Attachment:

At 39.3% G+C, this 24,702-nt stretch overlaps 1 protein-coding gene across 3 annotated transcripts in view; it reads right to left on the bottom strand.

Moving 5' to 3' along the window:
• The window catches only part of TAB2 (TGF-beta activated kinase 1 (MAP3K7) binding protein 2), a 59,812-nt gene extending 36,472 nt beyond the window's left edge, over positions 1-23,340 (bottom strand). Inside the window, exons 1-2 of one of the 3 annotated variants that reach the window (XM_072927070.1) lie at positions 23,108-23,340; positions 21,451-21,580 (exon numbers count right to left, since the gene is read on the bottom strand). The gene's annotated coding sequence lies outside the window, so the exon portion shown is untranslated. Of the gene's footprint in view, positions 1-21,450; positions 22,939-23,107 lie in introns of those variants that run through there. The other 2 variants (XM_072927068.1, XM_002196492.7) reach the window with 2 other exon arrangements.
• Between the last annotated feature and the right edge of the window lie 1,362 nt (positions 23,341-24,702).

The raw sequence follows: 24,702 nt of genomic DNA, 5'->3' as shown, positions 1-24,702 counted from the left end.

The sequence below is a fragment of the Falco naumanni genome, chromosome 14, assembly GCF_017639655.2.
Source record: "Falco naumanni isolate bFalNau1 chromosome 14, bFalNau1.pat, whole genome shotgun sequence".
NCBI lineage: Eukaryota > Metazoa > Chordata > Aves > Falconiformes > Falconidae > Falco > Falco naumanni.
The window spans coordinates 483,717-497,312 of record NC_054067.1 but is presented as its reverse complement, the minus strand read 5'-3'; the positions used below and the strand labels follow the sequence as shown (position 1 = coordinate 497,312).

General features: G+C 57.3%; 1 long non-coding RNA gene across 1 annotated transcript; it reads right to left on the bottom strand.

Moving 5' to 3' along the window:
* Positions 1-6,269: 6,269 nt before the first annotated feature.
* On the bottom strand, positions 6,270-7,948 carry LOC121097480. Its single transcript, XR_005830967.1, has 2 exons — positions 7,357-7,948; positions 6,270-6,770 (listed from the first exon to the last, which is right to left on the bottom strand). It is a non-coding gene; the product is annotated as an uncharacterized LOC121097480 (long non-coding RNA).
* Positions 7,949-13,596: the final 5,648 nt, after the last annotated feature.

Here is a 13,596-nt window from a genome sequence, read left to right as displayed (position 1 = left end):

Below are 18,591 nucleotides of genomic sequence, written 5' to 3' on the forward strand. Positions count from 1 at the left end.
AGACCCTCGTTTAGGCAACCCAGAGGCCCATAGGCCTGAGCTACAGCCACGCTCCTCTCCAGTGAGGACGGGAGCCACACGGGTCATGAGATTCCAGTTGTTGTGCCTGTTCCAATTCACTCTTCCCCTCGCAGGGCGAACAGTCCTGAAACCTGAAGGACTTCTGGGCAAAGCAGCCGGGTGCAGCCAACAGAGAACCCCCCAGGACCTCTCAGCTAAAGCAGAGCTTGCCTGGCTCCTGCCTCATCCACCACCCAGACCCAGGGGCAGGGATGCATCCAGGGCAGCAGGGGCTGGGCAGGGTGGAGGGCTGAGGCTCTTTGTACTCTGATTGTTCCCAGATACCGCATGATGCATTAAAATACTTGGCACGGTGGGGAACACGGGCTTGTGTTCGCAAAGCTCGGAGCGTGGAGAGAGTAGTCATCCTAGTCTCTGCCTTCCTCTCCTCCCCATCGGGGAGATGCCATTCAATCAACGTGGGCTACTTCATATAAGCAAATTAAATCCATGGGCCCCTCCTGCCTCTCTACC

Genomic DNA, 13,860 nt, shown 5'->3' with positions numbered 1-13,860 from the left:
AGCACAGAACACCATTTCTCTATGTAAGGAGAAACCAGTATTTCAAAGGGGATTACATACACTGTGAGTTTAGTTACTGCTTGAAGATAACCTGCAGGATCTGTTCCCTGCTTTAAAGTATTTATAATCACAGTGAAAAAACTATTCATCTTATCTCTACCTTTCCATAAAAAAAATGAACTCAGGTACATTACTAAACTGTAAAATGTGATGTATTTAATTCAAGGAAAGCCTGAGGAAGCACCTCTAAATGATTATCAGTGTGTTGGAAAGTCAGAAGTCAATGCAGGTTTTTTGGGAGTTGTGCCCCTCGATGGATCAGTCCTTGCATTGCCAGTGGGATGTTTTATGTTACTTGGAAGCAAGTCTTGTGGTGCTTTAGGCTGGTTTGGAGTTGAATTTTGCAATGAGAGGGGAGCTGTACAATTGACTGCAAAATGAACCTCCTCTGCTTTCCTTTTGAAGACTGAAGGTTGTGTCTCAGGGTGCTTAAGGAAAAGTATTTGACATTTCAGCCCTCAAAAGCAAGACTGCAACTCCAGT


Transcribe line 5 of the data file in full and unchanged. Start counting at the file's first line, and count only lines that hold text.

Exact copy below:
The raw sequence follows: 24,702 nt of genomic DNA, 5'->3' as shown, positions 1-24,702 counted from the left end.